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Horse meat platter

Kazakh cuisine traditionally revolves around mutton and horse meat and as well as various milk products. The cooking techniques and major ingredients have been strongly influenced by the nation's nomadic way of life. For example, most cooking techniques are aimed at long-term preservation of food.

Meat in various forms has always been the primary ingredient of Kazakh cuisine. Besbarmak, a dish consisting of boiled horse or mutton meat, is the most popular Kazakh dish. Other popular meat dishes are kazy and shuzhuk (horsemeat sausages), kuyrdak (also spelled kuirdak, a dish made from roasted horse, sheep, or cow offal, such as heart, liver, kidneys, and other organs, diced and served with onions and peppers),[1] and various horse delicacies, such as zhal (smoked lard from horse's neck) and zhaya (salted and smoked meat from horse's hip and hind leg).[2]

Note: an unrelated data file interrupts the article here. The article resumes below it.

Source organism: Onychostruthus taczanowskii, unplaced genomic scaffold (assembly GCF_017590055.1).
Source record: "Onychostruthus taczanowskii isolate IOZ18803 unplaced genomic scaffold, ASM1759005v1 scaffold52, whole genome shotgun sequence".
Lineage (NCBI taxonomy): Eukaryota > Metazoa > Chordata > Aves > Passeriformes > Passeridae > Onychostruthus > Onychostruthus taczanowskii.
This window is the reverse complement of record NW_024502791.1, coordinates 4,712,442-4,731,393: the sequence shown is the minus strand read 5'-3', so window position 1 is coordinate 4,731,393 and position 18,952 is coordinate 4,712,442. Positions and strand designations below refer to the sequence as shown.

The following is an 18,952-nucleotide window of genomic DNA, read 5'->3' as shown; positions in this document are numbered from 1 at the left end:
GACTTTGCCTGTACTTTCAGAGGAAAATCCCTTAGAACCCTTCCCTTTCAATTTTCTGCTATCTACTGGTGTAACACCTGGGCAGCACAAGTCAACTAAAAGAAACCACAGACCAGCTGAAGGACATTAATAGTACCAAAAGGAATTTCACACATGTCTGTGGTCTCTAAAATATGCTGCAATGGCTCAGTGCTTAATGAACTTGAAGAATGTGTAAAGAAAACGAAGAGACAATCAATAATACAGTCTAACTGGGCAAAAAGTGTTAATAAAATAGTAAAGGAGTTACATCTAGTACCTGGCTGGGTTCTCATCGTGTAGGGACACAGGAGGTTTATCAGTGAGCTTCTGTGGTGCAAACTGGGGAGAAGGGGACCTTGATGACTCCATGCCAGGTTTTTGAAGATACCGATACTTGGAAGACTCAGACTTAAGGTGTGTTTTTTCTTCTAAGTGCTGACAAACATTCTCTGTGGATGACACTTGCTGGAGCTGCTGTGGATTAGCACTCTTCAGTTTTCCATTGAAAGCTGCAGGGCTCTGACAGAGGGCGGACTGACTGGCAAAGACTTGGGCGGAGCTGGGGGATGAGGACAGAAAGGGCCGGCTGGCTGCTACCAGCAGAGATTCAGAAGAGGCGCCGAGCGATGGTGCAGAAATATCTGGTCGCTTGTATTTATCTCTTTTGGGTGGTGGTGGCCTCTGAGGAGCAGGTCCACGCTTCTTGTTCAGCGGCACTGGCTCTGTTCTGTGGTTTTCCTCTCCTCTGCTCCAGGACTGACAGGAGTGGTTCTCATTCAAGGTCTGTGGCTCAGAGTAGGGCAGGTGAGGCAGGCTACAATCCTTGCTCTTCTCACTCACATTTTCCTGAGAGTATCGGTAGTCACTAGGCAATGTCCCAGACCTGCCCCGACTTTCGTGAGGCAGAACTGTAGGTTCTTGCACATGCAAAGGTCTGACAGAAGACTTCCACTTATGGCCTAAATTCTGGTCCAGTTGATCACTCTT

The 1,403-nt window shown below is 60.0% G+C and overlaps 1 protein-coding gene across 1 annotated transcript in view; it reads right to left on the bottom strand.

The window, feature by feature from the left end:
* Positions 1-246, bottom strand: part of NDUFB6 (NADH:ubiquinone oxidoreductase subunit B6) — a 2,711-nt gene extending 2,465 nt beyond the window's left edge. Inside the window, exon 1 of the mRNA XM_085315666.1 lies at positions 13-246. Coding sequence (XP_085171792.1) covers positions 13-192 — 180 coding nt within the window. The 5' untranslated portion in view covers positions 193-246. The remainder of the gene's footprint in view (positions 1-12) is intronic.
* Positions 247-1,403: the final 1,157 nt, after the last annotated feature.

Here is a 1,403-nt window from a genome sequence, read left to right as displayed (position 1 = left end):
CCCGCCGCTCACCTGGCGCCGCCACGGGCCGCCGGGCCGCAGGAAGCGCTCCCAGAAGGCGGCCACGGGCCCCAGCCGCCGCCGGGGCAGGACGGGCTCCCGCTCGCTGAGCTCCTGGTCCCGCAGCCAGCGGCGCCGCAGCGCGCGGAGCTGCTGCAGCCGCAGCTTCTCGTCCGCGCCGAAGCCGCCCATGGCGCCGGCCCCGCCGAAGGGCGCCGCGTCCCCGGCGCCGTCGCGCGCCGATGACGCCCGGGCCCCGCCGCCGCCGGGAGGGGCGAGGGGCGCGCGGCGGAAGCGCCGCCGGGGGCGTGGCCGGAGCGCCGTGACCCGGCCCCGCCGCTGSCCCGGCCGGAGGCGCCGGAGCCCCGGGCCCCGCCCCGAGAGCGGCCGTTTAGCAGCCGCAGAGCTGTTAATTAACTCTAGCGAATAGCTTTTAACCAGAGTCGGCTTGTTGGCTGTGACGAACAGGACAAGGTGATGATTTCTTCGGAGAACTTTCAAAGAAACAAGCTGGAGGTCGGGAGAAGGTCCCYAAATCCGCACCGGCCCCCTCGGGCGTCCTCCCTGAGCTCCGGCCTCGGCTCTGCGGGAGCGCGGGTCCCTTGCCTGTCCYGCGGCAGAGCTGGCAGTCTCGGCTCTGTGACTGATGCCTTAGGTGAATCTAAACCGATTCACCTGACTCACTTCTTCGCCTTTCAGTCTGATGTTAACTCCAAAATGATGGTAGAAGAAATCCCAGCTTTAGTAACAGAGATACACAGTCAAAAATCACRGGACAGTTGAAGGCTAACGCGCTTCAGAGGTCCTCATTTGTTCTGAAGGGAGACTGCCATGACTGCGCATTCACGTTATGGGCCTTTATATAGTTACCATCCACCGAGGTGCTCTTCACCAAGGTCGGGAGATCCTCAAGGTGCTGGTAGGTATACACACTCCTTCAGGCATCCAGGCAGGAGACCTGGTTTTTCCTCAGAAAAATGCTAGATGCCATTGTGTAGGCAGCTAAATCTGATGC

The traditional drinks are sheep milk and its products – kaymak (sour cream), katyk or ayran (buttermilk), kurt, irimshik (dried sour milk product similar to kurt, but not rolled into balls),[3] fermented mare's milk (kumys),[4] and camel's milk (shubat).[5]

Manti in a steam cooker

The introduction of flour to Kazakh cuisine brought about dishes such as baursak (or bauyrsaq, a ball-shaped doughnut fried in oil and sprinkled with sugar), kuimak, kattama and oima – flat puff cakes fried in oil then covered in cream.


Manti is another popular dough-based dish in Kazakh cuisine. It is a spiced mixture of ground lamb (or beef) spiced with black pepper, enclosed in a dough wrapper. Manti are cooked in a multi-level steamer and served topped with butter, sour cream, or onion sauce.

In the summer, chal is one of the staple foods of the Adai Kazakhs.[6]

References

  1. ^ Kuyrdak on Food in Kazakhstan
  2. ^ Traditional horse meat dishes (Russian)
  3. ^ Irimshik (Russian)
  4. ^ Kumys (Russian)
  5. ^ Shubat (Russian)
  6. ^ Ishchenko et al., Osobennosti selskogo khoziaistva Adaevskogo uezda. Materialy komissii ekspeditsionnykh issledovanii. Issue 13, Leningrad, Izdatelstvo Akademii Nauk SSSR, 1928, p. 146.

See also

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